Tracking Back at 30 Frames Per Second

by Jené Gutierrez
As I observe the interactions and documented mundanity of my family’s surviving home videos, I search for signs that this life I see, this grainy and familial life, is mine. Representing my childhood from around two to five years of age, these videos document the brief and vaguely recalled time in my life when my parents were still married and we all – mother, father, sister, brother – lived together. Although my parents were unhappily married, these videos don’t indicate that – there are moments of tenderness between them that, if you know them separately like I do, are nearly unfathomable. I know this perceived restoration of wholeness is a myth, but maybe I regard it this way because I almost can’t believe that this was my life, that for a few years I lived with this family, and that everything appears so astonishingly normal.

There are moments during my viewing that have me staring directly into my own eyes, my adult subjectivity face-to-face with a version of me that has evolved continuously for nearly thirty years. Most of the time I’m looking at the camera, I’m looking through it, at my dad who is usually the person filming. As my dad gazes upon me, I gaze back, and as I watch, I presently bear witness to this exchange by gazing right back at myself. What did he see? What did I see? What do I see?

Although I saw my dad significantly less often after my parents divorced (I was in 3rd grade), in these videos, my dad is undeniably present, whether behind or in front of the camera. It’s almost as if he was unconsciously privy to our family’s temporality, as if he was nearly aware of the necessity of his insertion into these videos, or that we might someday desire proof that he was there.

It’s so strange to have a major part of my childhood that I can’t recall returned to me, over and over, in the form of documentation that remembers a lost time, resurrecting a small part of the whole of my existence. Inevitably, I long to reconcile who I see bounding around in these videos with who I am now, the future (present) me colliding with an always-already-happened past. Yet it’s difficult. No other time of my young life was as heavily documented as this pre divorce, pre social media childhood. Those tapes belong to a life and family that I largely feel lost to…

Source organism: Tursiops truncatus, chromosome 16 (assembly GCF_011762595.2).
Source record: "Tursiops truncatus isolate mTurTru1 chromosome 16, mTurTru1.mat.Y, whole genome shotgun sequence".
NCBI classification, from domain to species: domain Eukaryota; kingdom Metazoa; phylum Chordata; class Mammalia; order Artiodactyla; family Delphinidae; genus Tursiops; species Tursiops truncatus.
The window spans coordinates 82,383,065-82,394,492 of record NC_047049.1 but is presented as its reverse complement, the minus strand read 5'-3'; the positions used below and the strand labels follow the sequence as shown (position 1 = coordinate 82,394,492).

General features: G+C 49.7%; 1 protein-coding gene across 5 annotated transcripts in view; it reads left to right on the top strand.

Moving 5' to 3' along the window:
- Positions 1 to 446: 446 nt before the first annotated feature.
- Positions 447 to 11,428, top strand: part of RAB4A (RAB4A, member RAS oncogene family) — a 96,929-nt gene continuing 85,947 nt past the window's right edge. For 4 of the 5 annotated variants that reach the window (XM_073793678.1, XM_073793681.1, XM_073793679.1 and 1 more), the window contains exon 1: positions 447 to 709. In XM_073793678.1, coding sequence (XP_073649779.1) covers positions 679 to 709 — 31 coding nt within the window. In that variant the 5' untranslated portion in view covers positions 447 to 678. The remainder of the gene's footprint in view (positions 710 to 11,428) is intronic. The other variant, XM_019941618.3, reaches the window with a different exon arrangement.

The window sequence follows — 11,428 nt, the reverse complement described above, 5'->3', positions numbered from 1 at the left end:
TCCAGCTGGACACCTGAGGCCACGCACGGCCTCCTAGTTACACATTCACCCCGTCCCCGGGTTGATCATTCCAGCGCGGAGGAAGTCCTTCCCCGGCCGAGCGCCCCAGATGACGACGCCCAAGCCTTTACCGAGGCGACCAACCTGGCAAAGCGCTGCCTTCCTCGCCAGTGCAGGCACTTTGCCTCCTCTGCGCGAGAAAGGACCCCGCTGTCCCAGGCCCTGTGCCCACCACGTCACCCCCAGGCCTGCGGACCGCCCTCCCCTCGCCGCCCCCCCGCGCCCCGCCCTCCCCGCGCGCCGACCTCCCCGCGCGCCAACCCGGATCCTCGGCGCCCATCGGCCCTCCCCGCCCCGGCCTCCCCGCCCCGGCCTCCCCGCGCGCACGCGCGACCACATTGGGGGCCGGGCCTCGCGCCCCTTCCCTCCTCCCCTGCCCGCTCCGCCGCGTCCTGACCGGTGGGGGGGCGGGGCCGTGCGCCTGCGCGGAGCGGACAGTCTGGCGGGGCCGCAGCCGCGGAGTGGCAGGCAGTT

Only, I do recognize myself, who I am now, in glimpses, the thread of something that connects then with now. It’s not anything specific or concrete, but lies within the ineffable way all of the parts of my life relate to and through each other: the way I am arrested by the opening dance sequence of The Cosby Show; how I walk around, clinging to the warmth of the soft yellow blanket I was delivered in, its seeming permanence, and the security it gave me; how I only know one dance move in the pre-school play, and dance it with gusto; how when my dad tosses me into the water, I fall, arms and legs ungracefully splayed, splatting into the small swimming pool waves, only to come up, refreshed, renewed, adrenaline racing, a little disoriented, and to swim right back to him, needing to be thrown, needing the strength of his arms to propel me once again, trusting the control he has over my impossibly awkward limbs, until I come up one final time to find he’s left the water. ◥

Jené Gutierrez is a contributing editor for CAP, and a regular contributor to Beautiful/Decay Magazine and Hothouse Magazine. She holds her MA in Literature from Texas State University. You can usually find her petting cats, preaching/reading the gospels of poetry and body positivity, or making inappropriate jokes. She lives in Austin, Texas.